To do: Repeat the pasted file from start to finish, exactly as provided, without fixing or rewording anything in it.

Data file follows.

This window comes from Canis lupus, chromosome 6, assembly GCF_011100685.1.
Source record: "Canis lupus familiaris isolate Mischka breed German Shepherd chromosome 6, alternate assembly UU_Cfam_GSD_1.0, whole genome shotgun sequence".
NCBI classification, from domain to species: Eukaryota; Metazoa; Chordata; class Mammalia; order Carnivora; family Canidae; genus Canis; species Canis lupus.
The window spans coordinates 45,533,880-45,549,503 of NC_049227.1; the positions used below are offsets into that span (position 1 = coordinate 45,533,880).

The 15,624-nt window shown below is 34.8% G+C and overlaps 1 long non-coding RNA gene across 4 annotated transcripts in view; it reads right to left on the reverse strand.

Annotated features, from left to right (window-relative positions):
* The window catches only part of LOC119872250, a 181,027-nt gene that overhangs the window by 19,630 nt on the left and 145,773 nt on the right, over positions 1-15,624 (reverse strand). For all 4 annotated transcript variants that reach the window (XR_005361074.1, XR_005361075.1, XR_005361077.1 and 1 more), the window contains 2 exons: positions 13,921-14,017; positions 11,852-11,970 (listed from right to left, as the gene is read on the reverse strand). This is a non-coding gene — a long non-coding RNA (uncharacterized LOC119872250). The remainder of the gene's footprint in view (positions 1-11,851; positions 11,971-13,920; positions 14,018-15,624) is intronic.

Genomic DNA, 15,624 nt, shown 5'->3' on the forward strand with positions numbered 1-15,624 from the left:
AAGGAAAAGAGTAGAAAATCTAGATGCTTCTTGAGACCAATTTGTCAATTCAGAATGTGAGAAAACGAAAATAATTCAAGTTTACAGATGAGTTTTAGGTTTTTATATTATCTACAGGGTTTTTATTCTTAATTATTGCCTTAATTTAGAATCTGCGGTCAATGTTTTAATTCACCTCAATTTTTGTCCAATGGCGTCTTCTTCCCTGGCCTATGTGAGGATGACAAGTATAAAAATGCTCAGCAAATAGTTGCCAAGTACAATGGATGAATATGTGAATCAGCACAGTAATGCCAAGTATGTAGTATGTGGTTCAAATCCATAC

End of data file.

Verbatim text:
This window comes from Canis lupus, chromosome 6, assembly GCF_011100685.1.
Source record: "Canis lupus familiaris isolate Mischka breed German Shepherd chromosome 6, alternate assembly UU_Cfam_GSD_1.0, whole genome shotgun sequence".
NCBI classification, from domain to species: Eukaryota; Metazoa; Chordata; class Mammalia; order Carnivora; family Canidae; genus Canis; species Canis lupus.
The window spans coordinates 45,533,880-45,549,503 of NC_049227.1; the positions used below are offsets into that span (position 1 = coordinate 45,533,880).

The 15,624-nt window shown below is 34.8% G+C and overlaps 1 long non-coding RNA gene across 4 annotated transcripts in view; it reads right to left on the reverse strand.

Annotated features, from left to right (window-relative positions):
* The window catches only part of LOC119872250, a 181,027-nt gene that overhangs the window by 19,630 nt on the left and 145,773 nt on the right, over positions 1-15,624 (reverse strand). For all 4 annotated transcript variants that reach the window (XR_005361074.1, XR_005361075.1, XR_005361077.1 and 1 more), the window contains 2 exons: positions 13,921-14,017; positions 11,852-11,970 (listed from right to left, as the gene is read on the reverse strand). This is a non-coding gene — a long non-coding RNA (uncharacterized LOC119872250). The remainder of the gene's footprint in view (positions 1-11,851; positions 11,971-13,920; positions 14,018-15,624) is intronic.

Genomic DNA, 15,624 nt, shown 5'->3' on the forward strand with positions numbered 1-15,624 from the left:
AAGGAAAAGAGTAGAAAATCTAGATGCTTCTTGAGACCAATTTGTCAATTCAGAATGTGAGAAAACGAAAATAATTCAAGTTTACAGATGAGTTTTAGGTTTTTATATTATCTACAGGGTTTTTATTCTTAATTATTGCCTTAATTTAGAATCTGCGGTCAATGTTTTAATTCACCTCAATTTTTGTCCAATGGCGTCTTCTTCCCTGGCCTATGTGAGGATGACAAGTATAAAAATGCTCAGCAAATAGTTGCCAAGTACAATGGATGAATATGTGAATCAGCACAGTAATGCCAAGTATGTAGTATGTGGTTCAAATCCATAC